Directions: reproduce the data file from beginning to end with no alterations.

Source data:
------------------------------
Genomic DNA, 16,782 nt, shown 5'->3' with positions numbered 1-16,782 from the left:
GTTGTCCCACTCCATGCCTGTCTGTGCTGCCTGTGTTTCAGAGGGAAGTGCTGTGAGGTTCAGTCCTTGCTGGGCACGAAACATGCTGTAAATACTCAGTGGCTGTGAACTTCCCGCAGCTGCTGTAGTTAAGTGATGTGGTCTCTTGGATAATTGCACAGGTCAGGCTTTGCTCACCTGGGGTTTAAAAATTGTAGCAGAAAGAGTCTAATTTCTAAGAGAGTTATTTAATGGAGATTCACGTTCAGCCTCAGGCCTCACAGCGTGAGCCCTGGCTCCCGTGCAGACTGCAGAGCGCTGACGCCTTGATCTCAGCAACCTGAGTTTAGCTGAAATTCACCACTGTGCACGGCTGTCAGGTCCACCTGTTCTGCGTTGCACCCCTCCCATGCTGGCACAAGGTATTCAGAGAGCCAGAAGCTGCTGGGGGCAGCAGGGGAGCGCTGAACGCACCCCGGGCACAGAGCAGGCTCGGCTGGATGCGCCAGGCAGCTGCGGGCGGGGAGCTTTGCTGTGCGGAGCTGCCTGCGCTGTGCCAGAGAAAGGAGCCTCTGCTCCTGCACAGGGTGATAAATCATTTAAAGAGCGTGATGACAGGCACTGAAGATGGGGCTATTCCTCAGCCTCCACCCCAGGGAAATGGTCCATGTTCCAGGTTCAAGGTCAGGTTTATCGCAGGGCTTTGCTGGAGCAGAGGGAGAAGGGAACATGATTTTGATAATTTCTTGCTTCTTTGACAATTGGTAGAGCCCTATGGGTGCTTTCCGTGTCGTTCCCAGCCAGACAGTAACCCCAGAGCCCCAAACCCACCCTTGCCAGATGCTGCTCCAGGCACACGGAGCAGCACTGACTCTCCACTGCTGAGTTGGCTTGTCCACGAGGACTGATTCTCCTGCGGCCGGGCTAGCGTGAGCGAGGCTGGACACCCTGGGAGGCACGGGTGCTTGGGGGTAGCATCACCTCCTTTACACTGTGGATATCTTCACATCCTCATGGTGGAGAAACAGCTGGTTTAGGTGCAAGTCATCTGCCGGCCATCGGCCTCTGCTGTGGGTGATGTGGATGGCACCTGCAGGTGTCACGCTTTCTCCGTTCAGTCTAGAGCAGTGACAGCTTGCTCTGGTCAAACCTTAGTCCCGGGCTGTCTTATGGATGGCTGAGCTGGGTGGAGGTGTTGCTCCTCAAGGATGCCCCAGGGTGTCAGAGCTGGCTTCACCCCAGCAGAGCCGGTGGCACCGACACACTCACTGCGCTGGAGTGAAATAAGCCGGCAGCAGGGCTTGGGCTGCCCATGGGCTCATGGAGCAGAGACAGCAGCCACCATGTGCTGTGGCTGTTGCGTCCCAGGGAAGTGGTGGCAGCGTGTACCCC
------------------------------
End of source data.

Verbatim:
Genomic DNA, 16,782 nt, shown 5'->3' with positions numbered 1-16,782 from the left:
GTTGTCCCACTCCATGCCTGTCTGTGCTGCCTGTGTTTCAGAGGGAAGTGCTGTGAGGTTCAGTCCTTGCTGGGCACGAAACATGCTGTAAATACTCAGTGGCTGTGAACTTCCCGCAGCTGCTGTAGTTAAGTGATGTGGTCTCTTGGATAATTGCACAGGTCAGGCTTTGCTCACCTGGGGTTTAAAAATTGTAGCAGAAAGAGTCTAATTTCTAAGAGAGTTATTTAATGGAGATTCACGTTCAGCCTCAGGCCTCACAGCGTGAGCCCTGGCTCCCGTGCAGACTGCAGAGCGCTGACGCCTTGATCTCAGCAACCTGAGTTTAGCTGAAATTCACCACTGTGCACGGCTGTCAGGTCCACCTGTTCTGCGTTGCACCCCTCCCATGCTGGCACAAGGTATTCAGAGAGCCAGAAGCTGCTGGGGGCAGCAGGGGAGCGCTGAACGCACCCCGGGCACAGAGCAGGCTCGGCTGGATGCGCCAGGCAGCTGCGGGCGGGGAGCTTTGCTGTGCGGAGCTGCCTGCGCTGTGCCAGAGAAAGGAGCCTCTGCTCCTGCACAGGGTGATAAATCATTTAAAGAGCGTGATGACAGGCACTGAAGATGGGGCTATTCCTCAGCCTCCACCCCAGGGAAATGGTCCATGTTCCAGGTTCAAGGTCAGGTTTATCGCAGGGCTTTGCTGGAGCAGAGGGAGAAGGGAACATGATTTTGATAATTTCTTGCTTCTTTGACAATTGGTAGAGCCCTATGGGTGCTTTCCGTGTCGTTCCCAGCCAGACAGTAACCCCAGAGCCCCAAACCCACCCTTGCCAGATGCTGCTCCAGGCACACGGAGCAGCACTGACTCTCCACTGCTGAGTTGGCTTGTCCACGAGGACTGATTCTCCTGCGGCCGGGCTAGCGTGAGCGAGGCTGGACACCCTGGGAGGCACGGGTGCTTGGGGGTAGCATCACCTCCTTTACACTGTGGATATCTTCACATCCTCATGGTGGAGAAACAGCTGGTTTAGGTGCAAGTCATCTGCCGGCCATCGGCCTCTGCTGTGGGTGATGTGGATGGCACCTGCAGGTGTCACGCTTTCTCCGTTCAGTCTAGAGCAGTGACAGCTTGCTCTGGTCAAACCTTAGTCCCGGGCTGTCTTATGGATGGCTGAGCTGGGTGGAGGTGTTGCTCCTCAAGGATGCCCCAGGGTGTCAGAGCTGGCTTCACCCCAGCAGAGCCGGTGGCACCGACACACTCACTGCGCTGGAGTGAAATAAGCCGGCAGCAGGGCTTGGGCTGCCCATGGGCTCATGGAGCAGAGACAGCAGCCACCATGTGCTGTGGCTGTTGCGTCCCAGGGAAGTGGTGGCAGCGTGTACCCC